erview prep. I hear a lot of candids come back and tell me about what this country did that company did and what was good and what was bad. I've also done a lot of coaching with one of things I do. That's kind of unusual. Surprising to people is I coach startups through acquisition interviews. So in startups get acquired by big tech companies, they go through interviews much like normal candidates would go through. And that's given the opportunity to normally interview the same candidate over and over and over again and really helped them prepare. But it's also giving me the opportunity to then take that feedback and take my impression that candidate and go back to their manager, the CEO and SE. This was my impression, this person to this match, the reality and I've seen in certain cases and very much does and other cases it doesn't. And so I've learned techniques to adapt to that and really kind of get underneath and figure out. What is this candidate? What can we do to assess if this candy is actually effective? Some things that I've seen you is that there's a lot of bad experiences with with hiring new hirings, I said, This is hard. There aren't that many developers out there and there aren't that many great ones out there. And you're trying to find those great ones while competing with huge companies. And there's a lot of things that make that fundamentally challenging. And there's no way, really of getting around that you can't just throw more developers into the ecosystem easily. But a lot of things the companies are also doing that are giving candidates bad experiences are hurting them in various ways. So there was a time, um, how about a year ago where I was, you know, company asked me to come in and review their hiring process, and I was sitting there with a in kind of a corner of a room while candles interviewing on He's clearly just struggling a lot. 15 20 minutes in, and it's not. I'm not sure he was actually bad, right? He really, really was just unprepared. And about 30 minutes in. Finally, he says, You know what? I did not sign up for this. I did not expect to have to co today, and he walks out, just leaves the building. And while yeah, you know you, it's easy to brush it off and say, Well, Gosh, the Candid really should have known. They clearly didn't know what they're doing. They clearly weren't serious because they didn't know that they have to walk in and do coding and coding interview at the same time. There is a fundamental issue with Why didn't this candidate no? Okay, they didn't get the interview process. Maybe you could blame them. But where was the recruiter here? What, Where? Why didn't anybody tell them that they would have to be doing these coding interviews? And even if you blame the candidate, that still doesn't get around the fact that the company kind of screwed up in some way and that now this candidate is going off in talking to his friends and saying, this company sucked Don't work there. And it's even if you didn't want that candidate, that's still a bad thing for your company. Another time you get a lot of kind of reactions. People more experience. People who write me emails that are sent here like this company treated me like I was a fresh grad, and, you know, nobody's saying that when someone says they treat me like I was a fresh grad, no one saying great. That was awesome. So glad they treated me like I was a fresh ground despite having 20 years experience. When you were saying that, that's that's revealing. Some underlying emotion about this wasn't good. This wasn't a good experience. I was treated like I was a number. They didn't value me at all, and nobody likes to feel like they're valued. Even if you think that you should hire fresh grads and senior, grab your more experienced people the exact same way, you probably don't want people walking away with that feeling. It's something you want to keep an eye out for. This is a really common one reacting your reaction somewhere along these lines, where it takes a company so long to respond to a candidate that the candid assumes that they've been rejected. And I know when I'm working with candidates, I've tried to fight back against us all the time and tell them, Look, if you are rejected, if you interview, if you actually come in an interview and you are reductive, company will tell you almost know companies just have a policy like not telling a candidate that they're rejected, right? So yeah, the candidates kind of naive in thinking this way. But again, not a good thing for your company's perspective. Why is this? Can that going two weeks without a response? Why didn't even if it's that's why is it taking two weeks, first of all, to get it to hear back? But if it's going to take two weeks, why aren't you in touch with your candidate and telling them Here's what to expect and to not think that you're gonna you can. It should never be walking by thinking that these procedures, if they rejected, they just don't find out. No, you should. You need to be educated candidates to avoid some of those things. And then, you know, this is this is an interesting one. Candidates will judge companies on the to get difficult to the question both for good and bad. And I've talked a lot of candidates who were like, you know, the questions were really easy, and I just don't think that they are hiring good people. Eso won. Things wanna look at is how are your quest, The questions you're asking actually reflecting on your you is a company, not just are they hiring and not just are the questions selecting the right people. But what is it saying? Milling about your company? And then I also here, this is this is one that kind of love. I got a lot of people who are like, thank you know, go on Amazon or write memos like Oh, thanks. Your book was awesome. I knew all the questions which, you know from my perspective, fantastic. My books really working. Um, but that's not actually a good situation. Really, I if you are pulling up my book and just saying I'm going to ask the question from this book had companies I worked with who are like, No, we're good In our interview questions, we just pull all the questions out of your book. Well, wait, my book is for candidates. If you're pulling questions from the same thing, that canister preparing with it's not really you're just really figure out who's preparing well and who's not, uh, not what you should be doing, and not only with this actually select bad people, but, you know, not really help you to select the right people. But if you're doing that, a couple candidates are often are gonna walk away thinking, Wow, this company's kind of lazy on the questions. I wasn't challenged. They just knew This is basically just a test of my knowledge of stuff. It really wasn't very useful. So you want to think about all of these things. So exactly what our goal, but we can think about our goal is, is to efficiently attract and retain the right candidates. So if we want to impact that, there's a bunch different things here. It's about consistency of a process you want. You know two identical candidates to have the same outcome. You don't want there to be variables like this candidate, and as much as you can avoid it, any way this can with having a bad day or the interviewed people who are about having a bad day, you want a process that's consistent. You want a process. It's efficient to, you know, it's hard to hire developers. And no, the more hours you're spending Teoh hire somebody the worst that is for you, the more expensive that is so not so that's reasonably efficient, that balances hiring and on really putting in the legwork to hire great people without spending access time and that's both about the amount of hours, total hours you put into hiring somebody, but also about the speed it takes, um, you to actually go through that process and then you want a company want questions in a process that's attractive? It's, You know, you can have questions that select fantastic people, but end up turning off all the good people. So you want something that's obviously attractive, that makes you look like these are people that the candidate wants to work. And then finally you want. So that's effective, right? Something is actually selecting for the good people and trying to select out as much as you can the bad people. So these are the kind of things we're going to talk about today and tell me how to attain all these things. So we're gonna talk about the process and structure of an interview process. We're gonna talk about different tools and white boards and coding assessments and all these kind of medium type things. We're gonna talk about the a lot of time on the actual questions, what questions work, how to do it and how interviewers should act to this, and then also about how to make decisions. Ultimately, my goal is to help you make a have a efficient hiring process. We want Teoh help you determine if you should have a bar Razor hiring committee of these other things. You Who does this work for? And should you have this? And how do you actually roll out something like this? And then we want you to build Teoh a select good candidates and not not the bad ones. Um, how questions that you, Lauren, had developed a good question question database to have to figure out if you should use wiper computer and then finally to ask questions that work for experience itchiness Kansas. Well, there are some differences that we're gonna talk about between fresh grads and experience graduates and how to have hiring process. That really works for both of us. Next up, we're going talk about, talked about a little bit about kind of the overall thing. We're going to talk next about overall philosophies to hiring and things you should be thinking about on. Then we talk about different components of interview laying out of structure for the hiring process, and then we're gonna go into talking about homework and some of the other kind of structural aspects. Should you be doing homework, bar raisers, hiring committees, hiring for teams, vs companies in decision making, and then that's kind of the 1st 1st couple lessons. And then we're gonna go into talking about going and dive into a lot more technical stuff about all the different types of interview questions and what is really working and what's not.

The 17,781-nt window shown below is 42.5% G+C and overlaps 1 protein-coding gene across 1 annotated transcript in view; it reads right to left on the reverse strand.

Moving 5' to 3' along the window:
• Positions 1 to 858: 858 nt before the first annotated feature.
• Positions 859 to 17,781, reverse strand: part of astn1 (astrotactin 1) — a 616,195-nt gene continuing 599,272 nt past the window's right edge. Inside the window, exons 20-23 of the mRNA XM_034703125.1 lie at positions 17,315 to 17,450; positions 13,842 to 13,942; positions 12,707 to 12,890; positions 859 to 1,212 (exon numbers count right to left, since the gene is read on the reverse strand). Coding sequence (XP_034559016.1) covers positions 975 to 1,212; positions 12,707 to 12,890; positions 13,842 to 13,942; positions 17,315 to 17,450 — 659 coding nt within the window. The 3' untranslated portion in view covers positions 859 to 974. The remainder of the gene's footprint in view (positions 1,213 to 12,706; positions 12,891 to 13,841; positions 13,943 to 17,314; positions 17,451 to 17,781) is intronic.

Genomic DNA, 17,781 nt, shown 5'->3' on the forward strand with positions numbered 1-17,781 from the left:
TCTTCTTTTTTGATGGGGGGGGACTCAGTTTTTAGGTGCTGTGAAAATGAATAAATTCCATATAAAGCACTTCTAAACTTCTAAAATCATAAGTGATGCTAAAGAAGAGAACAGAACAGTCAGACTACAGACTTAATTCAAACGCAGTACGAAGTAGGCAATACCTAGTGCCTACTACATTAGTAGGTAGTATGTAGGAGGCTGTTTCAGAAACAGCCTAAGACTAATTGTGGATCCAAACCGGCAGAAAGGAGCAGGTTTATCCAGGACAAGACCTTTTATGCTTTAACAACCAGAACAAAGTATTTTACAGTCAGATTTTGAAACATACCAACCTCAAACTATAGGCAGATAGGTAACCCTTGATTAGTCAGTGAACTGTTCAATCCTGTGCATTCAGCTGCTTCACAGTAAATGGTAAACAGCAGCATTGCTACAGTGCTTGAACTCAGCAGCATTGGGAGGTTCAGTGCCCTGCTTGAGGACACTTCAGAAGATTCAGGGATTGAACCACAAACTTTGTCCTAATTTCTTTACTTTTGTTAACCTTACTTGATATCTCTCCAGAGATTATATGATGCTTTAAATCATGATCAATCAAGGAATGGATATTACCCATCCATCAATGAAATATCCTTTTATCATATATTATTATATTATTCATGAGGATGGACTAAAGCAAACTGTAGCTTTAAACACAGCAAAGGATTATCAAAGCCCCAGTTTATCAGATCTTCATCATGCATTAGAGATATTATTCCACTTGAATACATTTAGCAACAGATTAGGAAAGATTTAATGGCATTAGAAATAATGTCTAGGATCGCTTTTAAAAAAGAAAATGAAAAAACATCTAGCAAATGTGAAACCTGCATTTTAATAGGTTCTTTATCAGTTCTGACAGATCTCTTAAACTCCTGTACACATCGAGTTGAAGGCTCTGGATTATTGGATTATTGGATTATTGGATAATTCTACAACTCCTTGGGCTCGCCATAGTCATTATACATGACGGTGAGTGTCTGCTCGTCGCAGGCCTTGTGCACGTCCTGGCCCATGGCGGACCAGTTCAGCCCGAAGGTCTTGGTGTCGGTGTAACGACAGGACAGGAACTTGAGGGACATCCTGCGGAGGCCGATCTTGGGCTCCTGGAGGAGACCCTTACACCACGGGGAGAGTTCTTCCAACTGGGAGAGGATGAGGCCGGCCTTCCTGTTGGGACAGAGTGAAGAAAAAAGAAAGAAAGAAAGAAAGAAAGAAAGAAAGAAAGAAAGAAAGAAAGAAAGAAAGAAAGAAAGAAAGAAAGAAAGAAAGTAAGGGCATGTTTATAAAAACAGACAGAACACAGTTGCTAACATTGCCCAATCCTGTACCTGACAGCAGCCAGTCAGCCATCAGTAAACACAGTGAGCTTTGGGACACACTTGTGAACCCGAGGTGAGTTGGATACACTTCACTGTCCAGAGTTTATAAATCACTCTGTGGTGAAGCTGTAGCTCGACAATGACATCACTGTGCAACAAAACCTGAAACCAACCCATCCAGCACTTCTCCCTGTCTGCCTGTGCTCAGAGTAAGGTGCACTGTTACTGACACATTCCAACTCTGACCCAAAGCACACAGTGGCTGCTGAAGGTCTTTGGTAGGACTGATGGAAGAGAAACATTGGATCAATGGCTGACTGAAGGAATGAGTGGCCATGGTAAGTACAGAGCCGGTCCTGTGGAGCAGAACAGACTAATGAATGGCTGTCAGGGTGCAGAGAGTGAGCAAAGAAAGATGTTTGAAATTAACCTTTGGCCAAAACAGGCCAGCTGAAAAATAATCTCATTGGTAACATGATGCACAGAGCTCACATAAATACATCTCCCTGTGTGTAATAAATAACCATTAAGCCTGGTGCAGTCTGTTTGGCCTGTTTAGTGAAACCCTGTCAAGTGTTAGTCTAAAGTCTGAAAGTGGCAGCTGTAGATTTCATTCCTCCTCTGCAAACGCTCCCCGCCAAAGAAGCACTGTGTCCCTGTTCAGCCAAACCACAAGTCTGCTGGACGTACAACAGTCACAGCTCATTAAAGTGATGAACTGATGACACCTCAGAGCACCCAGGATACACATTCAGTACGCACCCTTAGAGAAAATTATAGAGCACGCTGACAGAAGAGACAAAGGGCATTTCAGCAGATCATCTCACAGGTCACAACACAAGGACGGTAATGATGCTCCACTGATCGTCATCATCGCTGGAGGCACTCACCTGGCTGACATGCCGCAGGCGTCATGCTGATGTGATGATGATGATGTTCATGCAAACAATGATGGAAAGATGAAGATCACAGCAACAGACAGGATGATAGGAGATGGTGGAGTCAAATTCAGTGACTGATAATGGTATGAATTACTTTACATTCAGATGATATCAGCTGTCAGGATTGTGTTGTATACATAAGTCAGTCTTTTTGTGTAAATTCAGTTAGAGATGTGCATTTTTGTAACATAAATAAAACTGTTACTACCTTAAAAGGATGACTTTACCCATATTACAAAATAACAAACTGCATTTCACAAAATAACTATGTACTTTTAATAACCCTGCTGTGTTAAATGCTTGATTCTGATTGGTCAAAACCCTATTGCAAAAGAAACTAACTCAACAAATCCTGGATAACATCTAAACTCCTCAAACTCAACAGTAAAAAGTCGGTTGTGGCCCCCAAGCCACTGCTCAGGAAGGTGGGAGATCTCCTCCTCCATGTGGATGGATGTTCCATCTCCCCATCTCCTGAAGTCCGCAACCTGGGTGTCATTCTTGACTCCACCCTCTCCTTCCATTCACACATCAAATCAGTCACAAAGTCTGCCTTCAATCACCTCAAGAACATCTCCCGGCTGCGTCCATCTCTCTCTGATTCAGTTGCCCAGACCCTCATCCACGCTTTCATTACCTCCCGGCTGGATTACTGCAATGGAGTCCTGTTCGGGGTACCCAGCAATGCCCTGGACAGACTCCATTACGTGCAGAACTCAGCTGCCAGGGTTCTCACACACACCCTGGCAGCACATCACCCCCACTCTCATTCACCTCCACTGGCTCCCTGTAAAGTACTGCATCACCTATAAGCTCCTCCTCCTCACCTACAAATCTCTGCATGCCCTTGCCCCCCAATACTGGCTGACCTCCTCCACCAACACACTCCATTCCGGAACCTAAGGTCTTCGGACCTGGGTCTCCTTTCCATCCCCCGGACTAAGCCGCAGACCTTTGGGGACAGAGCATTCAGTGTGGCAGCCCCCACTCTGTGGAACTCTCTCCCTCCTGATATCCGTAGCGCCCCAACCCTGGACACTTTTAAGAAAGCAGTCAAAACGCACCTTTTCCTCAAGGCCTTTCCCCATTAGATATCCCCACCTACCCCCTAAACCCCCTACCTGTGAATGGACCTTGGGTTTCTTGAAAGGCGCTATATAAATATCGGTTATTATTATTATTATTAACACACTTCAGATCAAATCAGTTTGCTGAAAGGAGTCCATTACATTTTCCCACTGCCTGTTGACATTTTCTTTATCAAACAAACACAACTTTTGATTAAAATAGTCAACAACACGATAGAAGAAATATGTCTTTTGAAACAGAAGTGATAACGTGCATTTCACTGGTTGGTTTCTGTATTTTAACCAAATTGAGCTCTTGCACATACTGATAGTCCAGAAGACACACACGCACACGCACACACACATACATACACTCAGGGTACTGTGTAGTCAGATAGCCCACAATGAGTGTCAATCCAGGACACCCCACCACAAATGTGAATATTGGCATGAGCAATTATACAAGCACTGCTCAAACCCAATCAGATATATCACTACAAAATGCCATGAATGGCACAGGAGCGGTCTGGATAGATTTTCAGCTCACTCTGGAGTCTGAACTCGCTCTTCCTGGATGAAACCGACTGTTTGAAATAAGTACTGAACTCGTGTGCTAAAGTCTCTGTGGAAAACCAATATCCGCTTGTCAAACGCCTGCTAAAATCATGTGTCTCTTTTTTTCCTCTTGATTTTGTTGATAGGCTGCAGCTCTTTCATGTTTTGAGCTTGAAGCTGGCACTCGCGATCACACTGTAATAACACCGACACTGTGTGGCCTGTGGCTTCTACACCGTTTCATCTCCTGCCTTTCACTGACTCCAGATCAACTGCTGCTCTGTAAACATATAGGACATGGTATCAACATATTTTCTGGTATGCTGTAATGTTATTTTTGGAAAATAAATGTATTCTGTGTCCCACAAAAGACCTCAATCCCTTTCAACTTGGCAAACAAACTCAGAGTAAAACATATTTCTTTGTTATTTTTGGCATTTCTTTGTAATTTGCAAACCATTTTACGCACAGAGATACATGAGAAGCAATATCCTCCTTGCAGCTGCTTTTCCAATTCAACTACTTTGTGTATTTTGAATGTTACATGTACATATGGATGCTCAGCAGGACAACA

Class Description